One thing that never changes when you live on a boat is that you will always need to moor your boat somewhere. 95% of the time you will need to pay for your mooring so this is always going to be an ongoing cost for any liveaboard boater.
So how do we pay the least amount of money for our moorings so we have more money in our pockets.
The cost of moorings vary widely depending on the location and type of mooring.
The most expensive moorings are generally in popular boating/sailing areas and are mostly marina pontoon moorings that are permanently afloat allowing you to move your boat at any state of tide. If you want this convienence you have to pay the money but if you are prepared to rough it a little bit then there is an alternative....
These are a cheap alternative and believe it or not you can live on a swinging mooring if you don't mind putting in some effort on a daily basis.
Most people have seen a swinging mooring before, you know, those boats tied to a mooring bouy in the middle of the harbor.
Well, there are two types of swinging mooring in general, one that never dries out (your boat is always afloat) and one that does dry out (the tide goes out and you boat sits on the bottom) This is sometimes called half tidal as your boat may only be afloat for half the tidal range.
The half tidal swinging mooring is not really suitable for a liveaboard boater as access to your boat will be limited to times of the tide but a full swinging mooring that is accessable at all states of tide by dingy or tender is a viable alternative. This is the type we will use in this post.
Swinging moorings are cheap because you do not have any of the services and convienences that a marina mooring may have but if you can manage without those you can have a very cheap mooring.
Lets look at some of the less convienent aspects of living on a swinging mooring.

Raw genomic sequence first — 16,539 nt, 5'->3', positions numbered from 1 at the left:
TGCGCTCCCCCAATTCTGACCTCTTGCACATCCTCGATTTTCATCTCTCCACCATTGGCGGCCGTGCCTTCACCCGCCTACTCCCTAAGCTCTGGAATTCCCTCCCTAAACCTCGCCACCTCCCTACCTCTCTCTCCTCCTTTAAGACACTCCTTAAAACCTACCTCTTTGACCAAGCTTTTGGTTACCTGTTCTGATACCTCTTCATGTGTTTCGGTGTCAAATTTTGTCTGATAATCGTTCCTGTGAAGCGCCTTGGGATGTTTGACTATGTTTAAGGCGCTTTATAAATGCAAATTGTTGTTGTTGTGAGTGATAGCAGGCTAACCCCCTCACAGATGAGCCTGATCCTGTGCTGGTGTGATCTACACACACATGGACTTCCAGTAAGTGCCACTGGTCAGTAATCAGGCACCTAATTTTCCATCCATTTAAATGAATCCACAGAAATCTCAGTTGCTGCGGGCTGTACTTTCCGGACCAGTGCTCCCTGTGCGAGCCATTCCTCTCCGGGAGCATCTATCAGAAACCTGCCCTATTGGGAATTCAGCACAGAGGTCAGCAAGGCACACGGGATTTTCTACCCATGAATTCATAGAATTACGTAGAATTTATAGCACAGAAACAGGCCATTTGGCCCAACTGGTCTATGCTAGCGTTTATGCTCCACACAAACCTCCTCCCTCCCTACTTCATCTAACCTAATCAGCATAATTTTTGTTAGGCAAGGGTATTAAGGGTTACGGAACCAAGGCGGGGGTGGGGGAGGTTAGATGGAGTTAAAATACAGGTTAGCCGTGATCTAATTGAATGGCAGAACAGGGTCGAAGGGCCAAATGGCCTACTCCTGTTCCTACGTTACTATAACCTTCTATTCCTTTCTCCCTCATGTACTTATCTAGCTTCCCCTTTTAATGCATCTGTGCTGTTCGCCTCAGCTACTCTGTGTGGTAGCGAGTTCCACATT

- No mains power connection unless you generate mains power yourself with a generator.
- To get aboard your boat and back to shore you will need to use a dingy or tender and have a secure place to park you dingy/tender onshore.
- Getting your fresh water aboard is either a manual process where you bring it aboard in containers in your dingy/tender or you move your boat to a location where you can access water and fill your water tanks then move your boat back to your mooring. The same applies to getting your diesel fuel.
- Many swinging moorings are not as well protected from the weather as a marina mooring. You will find you need to keep everyday items secured and/or stowed away as weather gets bad. Movement of your boat will be far greater.
- Running out of LPG gas or forgetting to buy the milk can be more of an inconvenience when on a swinging mooring. It involves getting in the dingy/tender, with the empty bottle of gas in this case, rowing to the shore, getting a new gas bottle, and the milk, and then rowing back to the boat with you new supplies. Of course, this will be carried out in both summer AND winter!
- It can get a bit isolated as you will most likely be the only one on the swinging moorings that liveaboard.
These are a few of the less convienent aspects of living on a swinging mooring and I am sure there are more I have missed.
As with everything I am sure there are positive aspects so lets have a look at some of the positives.
- Cost of mooring is vastly cheaper than a marina berth.
- A full swinging mooring will give you the ability to move your boat at any state of tide so not waiting around for a tidal window. Great if you use your boat consistently.
- No nabours to worry about!
- Could save money by not paying for mains electric hookup and other services a marina may supply.
So after thinking about the good and the bad aspects of living on a swinging mooring could it be the ideal mooring for you?
One thing I forgot to mention was the legal aspect of living on a swinging mooring.
If your swinging mooring is below the 'low water mark' and as this assumes we are as we are always afloat different laws may apply.
Generally the local councils have jurastriction over all land down to the 'low water mark'. Anything below the 'low water mark' would normally come under marine law.
So as an example, as a liveaboard would we have to pay council tax? Well the answer is no, you are outside of the councils jurastriction and come under marine law.
As you may come under marine law you will have to abide by this with respect to navigation etc.
Living on a swinging mooring is cheap and it has its good and bad points. Its an option that is not often covered for the liveaboard boater so I hope you have found this informative.
Does anyone currently or previously lived on a swinging mooring? If so I would be interested in your comments.